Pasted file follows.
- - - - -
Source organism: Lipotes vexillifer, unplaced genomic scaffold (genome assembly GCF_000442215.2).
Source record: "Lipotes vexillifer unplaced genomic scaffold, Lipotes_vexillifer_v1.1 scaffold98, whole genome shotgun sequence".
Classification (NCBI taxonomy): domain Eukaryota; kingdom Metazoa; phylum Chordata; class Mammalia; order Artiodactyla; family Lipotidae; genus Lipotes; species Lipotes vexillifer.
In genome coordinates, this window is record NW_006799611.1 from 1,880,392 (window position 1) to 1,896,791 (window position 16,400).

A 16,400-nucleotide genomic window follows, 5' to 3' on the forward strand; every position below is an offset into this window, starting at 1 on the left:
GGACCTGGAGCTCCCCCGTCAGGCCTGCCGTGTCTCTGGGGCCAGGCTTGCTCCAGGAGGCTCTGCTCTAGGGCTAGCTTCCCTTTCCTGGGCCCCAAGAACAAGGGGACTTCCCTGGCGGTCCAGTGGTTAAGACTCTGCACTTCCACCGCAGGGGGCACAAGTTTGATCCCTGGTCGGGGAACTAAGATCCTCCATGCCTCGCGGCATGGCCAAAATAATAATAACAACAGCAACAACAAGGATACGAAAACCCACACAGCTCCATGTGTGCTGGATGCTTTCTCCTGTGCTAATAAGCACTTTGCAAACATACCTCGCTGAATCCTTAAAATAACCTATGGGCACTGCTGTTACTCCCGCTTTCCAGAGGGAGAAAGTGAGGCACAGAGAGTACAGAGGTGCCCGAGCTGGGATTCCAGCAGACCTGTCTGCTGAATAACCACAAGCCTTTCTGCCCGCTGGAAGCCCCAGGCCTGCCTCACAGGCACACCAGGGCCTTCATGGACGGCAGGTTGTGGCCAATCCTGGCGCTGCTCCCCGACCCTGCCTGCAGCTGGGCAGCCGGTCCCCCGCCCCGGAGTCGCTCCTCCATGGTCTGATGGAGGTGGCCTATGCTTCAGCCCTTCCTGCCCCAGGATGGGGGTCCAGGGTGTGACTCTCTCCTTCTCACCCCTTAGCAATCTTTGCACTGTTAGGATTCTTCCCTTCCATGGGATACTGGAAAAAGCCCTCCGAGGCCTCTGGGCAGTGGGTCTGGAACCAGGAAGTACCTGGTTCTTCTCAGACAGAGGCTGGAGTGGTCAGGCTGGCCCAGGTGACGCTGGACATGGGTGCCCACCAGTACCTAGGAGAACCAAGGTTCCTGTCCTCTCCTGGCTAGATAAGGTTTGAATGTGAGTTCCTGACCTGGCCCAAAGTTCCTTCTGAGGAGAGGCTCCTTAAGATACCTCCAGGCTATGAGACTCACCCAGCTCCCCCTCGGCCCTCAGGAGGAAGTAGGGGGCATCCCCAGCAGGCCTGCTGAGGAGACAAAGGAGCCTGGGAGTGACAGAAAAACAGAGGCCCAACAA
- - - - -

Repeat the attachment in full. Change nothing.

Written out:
Source organism: Lipotes vexillifer, unplaced genomic scaffold (genome assembly GCF_000442215.2).
Source record: "Lipotes vexillifer unplaced genomic scaffold, Lipotes_vexillifer_v1.1 scaffold98, whole genome shotgun sequence".
Classification (NCBI taxonomy): domain Eukaryota; kingdom Metazoa; phylum Chordata; class Mammalia; order Artiodactyla; family Lipotidae; genus Lipotes; species Lipotes vexillifer.
In genome coordinates, this window is record NW_006799611.1 from 1,880,392 (window position 1) to 1,896,791 (window position 16,400).

A 16,400-nucleotide genomic window follows, 5' to 3' on the forward strand; every position below is an offset into this window, starting at 1 on the left:
GGACCTGGAGCTCCCCCGTCAGGCCTGCCGTGTCTCTGGGGCCAGGCTTGCTCCAGGAGGCTCTGCTCTAGGGCTAGCTTCCCTTTCCTGGGCCCCAAGAACAAGGGGACTTCCCTGGCGGTCCAGTGGTTAAGACTCTGCACTTCCACCGCAGGGGGCACAAGTTTGATCCCTGGTCGGGGAACTAAGATCCTCCATGCCTCGCGGCATGGCCAAAATAATAATAACAACAGCAACAACAAGGATACGAAAACCCACACAGCTCCATGTGTGCTGGATGCTTTCTCCTGTGCTAATAAGCACTTTGCAAACATACCTCGCTGAATCCTTAAAATAACCTATGGGCACTGCTGTTACTCCCGCTTTCCAGAGGGAGAAAGTGAGGCACAGAGAGTACAGAGGTGCCCGAGCTGGGATTCCAGCAGACCTGTCTGCTGAATAACCACAAGCCTTTCTGCCCGCTGGAAGCCCCAGGCCTGCCTCACAGGCACACCAGGGCCTTCATGGACGGCAGGTTGTGGCCAATCCTGGCGCTGCTCCCCGACCCTGCCTGCAGCTGGGCAGCCGGTCCCCCGCCCCGGAGTCGCTCCTCCATGGTCTGATGGAGGTGGCCTATGCTTCAGCCCTTCCTGCCCCAGGATGGGGGTCCAGGGTGTGACTCTCTCCTTCTCACCCCTTAGCAATCTTTGCACTGTTAGGATTCTTCCCTTCCATGGGATACTGGAAAAAGCCCTCCGAGGCCTCTGGGCAGTGGGTCTGGAACCAGGAAGTACCTGGTTCTTCTCAGACAGAGGCTGGAGTGGTCAGGCTGGCCCAGGTGACGCTGGACATGGGTGCCCACCAGTACCTAGGAGAACCAAGGTTCCTGTCCTCTCCTGGCTAGATAAGGTTTGAATGTGAGTTCCTGACCTGGCCCAAAGTTCCTTCTGAGGAGAGGCTCCTTAAGATACCTCCAGGCTATGAGACTCACCCAGCTCCCCCTCGGCCCTCAGGAGGAAGTAGGGGGCATCCCCAGCAGGCCTGCTGAGGAGACAAAGGAGCCTGGGAGTGACAGAAAAACAGAGGCCCAACAA